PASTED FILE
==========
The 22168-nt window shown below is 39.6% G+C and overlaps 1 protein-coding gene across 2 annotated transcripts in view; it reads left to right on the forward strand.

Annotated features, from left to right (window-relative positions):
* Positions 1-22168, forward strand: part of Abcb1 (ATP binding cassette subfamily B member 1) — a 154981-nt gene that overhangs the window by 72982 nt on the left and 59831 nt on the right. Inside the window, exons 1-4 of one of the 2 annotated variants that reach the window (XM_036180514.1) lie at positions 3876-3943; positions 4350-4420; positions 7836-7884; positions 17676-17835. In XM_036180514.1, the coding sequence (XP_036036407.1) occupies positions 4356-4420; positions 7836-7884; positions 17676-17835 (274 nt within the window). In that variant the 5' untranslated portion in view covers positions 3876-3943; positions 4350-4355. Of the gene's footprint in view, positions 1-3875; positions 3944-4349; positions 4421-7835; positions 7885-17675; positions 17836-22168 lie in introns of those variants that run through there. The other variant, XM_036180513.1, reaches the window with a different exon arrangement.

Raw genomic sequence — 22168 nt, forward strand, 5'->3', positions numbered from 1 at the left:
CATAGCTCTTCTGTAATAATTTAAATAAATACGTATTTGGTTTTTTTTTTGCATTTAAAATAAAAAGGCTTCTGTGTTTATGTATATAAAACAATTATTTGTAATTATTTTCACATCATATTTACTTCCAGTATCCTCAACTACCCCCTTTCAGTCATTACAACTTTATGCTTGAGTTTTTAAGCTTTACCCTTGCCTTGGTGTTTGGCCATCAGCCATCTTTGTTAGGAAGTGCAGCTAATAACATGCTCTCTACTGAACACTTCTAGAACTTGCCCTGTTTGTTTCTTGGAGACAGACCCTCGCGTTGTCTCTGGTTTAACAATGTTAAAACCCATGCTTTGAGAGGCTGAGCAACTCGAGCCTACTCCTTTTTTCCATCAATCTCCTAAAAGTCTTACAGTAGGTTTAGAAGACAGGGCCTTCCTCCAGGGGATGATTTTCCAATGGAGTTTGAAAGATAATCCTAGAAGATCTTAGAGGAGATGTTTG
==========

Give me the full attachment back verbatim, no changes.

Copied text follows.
The 22168-nt window shown below is 39.6% G+C and overlaps 1 protein-coding gene across 2 annotated transcripts in view; it reads left to right on the forward strand.

Annotated features, from left to right (window-relative positions):
* Positions 1-22168, forward strand: part of Abcb1 (ATP binding cassette subfamily B member 1) — a 154981-nt gene that overhangs the window by 72982 nt on the left and 59831 nt on the right. Inside the window, exons 1-4 of one of the 2 annotated variants that reach the window (XM_036180514.1) lie at positions 3876-3943; positions 4350-4420; positions 7836-7884; positions 17676-17835. In XM_036180514.1, the coding sequence (XP_036036407.1) occupies positions 4356-4420; positions 7836-7884; positions 17676-17835 (274 nt within the window). In that variant the 5' untranslated portion in view covers positions 3876-3943; positions 4350-4355. Of the gene's footprint in view, positions 1-3875; positions 3944-4349; positions 4421-7835; positions 7885-17675; positions 17836-22168 lie in introns of those variants that run through there. The other variant, XM_036180513.1, reaches the window with a different exon arrangement.

Raw genomic sequence — 22168 nt, forward strand, 5'->3', positions numbered from 1 at the left:
CATAGCTCTTCTGTAATAATTTAAATAAATACGTATTTGGTTTTTTTTTTGCATTTAAAATAAAAAGGCTTCTGTGTTTATGTATATAAAACAATTATTTGTAATTATTTTCACATCATATTTACTTCCAGTATCCTCAACTACCCCCTTTCAGTCATTACAACTTTATGCTTGAGTTTTTAAGCTTTACCCTTGCCTTGGTGTTTGGCCATCAGCCATCTTTGTTAGGAAGTGCAGCTAATAACATGCTCTCTACTGAACACTTCTAGAACTTGCCCTGTTTGTTTCTTGGAGACAGACCCTCGCGTTGTCTCTGGTTTAACAATGTTAAAACCCATGCTTTGAGAGGCTGAGCAACTCGAGCCTACTCCTTTTTTCCATCAATCTCCTAAAAGTCTTACAGTAGGTTTAGAAGACAGGGCCTTCCTCCAGGGGATGATTTTCCAATGGAGTTTGAAAGATAATCCTAGAAGATCTTAGAGGAGATGTTTG